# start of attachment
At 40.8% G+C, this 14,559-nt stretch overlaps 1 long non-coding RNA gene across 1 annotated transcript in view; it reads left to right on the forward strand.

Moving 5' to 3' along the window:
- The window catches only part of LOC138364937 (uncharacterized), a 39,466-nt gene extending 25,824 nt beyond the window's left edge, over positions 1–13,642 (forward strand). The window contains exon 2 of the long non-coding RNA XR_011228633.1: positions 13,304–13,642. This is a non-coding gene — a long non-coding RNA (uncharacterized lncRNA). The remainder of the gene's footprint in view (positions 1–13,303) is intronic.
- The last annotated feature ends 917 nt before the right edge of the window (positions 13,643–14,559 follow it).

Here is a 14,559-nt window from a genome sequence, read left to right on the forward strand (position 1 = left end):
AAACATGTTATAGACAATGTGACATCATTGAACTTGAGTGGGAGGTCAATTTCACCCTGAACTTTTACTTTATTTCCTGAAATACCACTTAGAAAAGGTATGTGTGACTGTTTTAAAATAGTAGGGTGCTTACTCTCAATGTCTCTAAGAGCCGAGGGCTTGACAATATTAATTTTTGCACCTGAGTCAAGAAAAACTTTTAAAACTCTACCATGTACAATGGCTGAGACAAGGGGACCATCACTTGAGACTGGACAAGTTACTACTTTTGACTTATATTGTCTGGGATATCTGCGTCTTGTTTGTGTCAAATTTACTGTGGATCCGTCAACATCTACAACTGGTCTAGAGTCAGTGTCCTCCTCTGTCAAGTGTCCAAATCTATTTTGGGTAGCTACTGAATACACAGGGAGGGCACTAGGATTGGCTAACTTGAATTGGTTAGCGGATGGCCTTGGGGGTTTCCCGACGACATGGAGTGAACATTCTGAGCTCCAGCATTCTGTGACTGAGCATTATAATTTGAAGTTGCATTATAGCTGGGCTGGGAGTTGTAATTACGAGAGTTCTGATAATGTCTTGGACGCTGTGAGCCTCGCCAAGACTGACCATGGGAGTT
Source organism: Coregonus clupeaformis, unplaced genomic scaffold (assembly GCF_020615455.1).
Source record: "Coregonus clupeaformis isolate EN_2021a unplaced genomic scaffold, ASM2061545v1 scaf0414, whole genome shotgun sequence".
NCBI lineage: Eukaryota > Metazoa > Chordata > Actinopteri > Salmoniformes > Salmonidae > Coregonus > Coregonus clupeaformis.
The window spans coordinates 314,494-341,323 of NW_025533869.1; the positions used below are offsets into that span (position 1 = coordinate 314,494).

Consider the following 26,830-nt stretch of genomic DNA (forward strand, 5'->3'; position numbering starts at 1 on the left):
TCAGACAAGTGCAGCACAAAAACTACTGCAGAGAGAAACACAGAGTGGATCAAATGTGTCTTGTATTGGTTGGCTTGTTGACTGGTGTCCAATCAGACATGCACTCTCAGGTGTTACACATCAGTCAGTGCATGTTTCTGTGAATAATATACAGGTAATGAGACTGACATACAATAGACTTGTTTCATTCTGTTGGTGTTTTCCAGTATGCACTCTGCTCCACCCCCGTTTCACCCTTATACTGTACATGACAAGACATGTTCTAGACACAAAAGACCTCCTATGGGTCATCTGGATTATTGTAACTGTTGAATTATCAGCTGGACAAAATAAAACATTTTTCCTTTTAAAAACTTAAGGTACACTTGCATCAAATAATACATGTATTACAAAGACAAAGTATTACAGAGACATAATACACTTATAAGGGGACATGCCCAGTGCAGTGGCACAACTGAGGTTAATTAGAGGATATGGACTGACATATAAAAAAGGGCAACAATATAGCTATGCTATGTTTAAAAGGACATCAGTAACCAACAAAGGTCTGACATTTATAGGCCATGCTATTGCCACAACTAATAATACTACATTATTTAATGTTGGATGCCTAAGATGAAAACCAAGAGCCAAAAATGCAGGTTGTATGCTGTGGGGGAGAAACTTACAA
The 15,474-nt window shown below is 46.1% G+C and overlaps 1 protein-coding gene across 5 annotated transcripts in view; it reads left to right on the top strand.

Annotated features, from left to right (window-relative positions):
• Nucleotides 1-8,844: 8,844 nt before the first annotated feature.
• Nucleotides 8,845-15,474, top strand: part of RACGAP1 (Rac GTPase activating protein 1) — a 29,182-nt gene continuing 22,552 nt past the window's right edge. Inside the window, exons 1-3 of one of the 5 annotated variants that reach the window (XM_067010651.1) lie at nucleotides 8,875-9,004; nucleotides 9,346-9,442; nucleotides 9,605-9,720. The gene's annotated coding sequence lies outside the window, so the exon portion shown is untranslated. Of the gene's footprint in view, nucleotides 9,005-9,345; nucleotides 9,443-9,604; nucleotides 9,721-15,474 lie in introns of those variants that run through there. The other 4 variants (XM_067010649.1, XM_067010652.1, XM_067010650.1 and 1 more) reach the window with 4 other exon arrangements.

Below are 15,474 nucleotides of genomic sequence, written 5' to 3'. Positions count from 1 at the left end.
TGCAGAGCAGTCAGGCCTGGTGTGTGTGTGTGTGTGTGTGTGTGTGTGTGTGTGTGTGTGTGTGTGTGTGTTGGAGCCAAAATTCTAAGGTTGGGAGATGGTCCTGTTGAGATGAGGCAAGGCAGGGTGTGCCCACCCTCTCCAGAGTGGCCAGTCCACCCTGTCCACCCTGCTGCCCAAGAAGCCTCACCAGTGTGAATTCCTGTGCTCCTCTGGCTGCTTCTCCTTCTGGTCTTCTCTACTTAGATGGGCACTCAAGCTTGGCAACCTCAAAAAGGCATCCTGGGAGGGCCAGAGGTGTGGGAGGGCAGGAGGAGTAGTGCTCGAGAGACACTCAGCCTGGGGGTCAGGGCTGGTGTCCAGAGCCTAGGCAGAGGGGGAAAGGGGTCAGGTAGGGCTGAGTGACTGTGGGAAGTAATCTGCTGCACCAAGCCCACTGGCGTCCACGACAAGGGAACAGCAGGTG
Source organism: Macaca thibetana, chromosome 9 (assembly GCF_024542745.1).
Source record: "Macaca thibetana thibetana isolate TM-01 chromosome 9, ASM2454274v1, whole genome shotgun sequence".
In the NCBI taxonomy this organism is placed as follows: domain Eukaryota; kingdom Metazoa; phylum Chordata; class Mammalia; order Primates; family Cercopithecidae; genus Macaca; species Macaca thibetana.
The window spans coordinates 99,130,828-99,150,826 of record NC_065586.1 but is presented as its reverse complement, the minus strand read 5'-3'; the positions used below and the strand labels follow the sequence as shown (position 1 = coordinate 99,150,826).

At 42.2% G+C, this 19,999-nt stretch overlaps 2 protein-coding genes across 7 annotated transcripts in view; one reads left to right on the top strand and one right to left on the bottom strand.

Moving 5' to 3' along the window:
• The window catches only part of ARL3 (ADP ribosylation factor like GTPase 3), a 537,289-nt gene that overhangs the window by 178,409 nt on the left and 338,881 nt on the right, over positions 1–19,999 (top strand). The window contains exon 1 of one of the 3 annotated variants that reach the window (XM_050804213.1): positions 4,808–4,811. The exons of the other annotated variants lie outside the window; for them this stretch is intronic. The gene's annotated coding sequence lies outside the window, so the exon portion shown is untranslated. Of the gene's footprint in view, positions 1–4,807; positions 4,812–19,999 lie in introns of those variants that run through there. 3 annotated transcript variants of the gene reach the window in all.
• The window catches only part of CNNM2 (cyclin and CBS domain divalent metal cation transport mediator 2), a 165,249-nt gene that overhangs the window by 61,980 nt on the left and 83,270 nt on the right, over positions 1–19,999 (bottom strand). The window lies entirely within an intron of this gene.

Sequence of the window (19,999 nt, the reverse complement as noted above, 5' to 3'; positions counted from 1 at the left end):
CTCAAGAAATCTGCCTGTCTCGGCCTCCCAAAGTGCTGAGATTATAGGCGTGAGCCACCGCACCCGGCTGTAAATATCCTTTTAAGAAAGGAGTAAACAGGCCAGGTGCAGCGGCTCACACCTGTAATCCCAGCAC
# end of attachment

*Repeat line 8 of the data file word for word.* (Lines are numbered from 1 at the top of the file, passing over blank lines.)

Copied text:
Source record: "Coregonus clupeaformis isolate EN_2021a unplaced genomic scaffold, ASM2061545v1 scaf0414, whole genome shotgun sequence".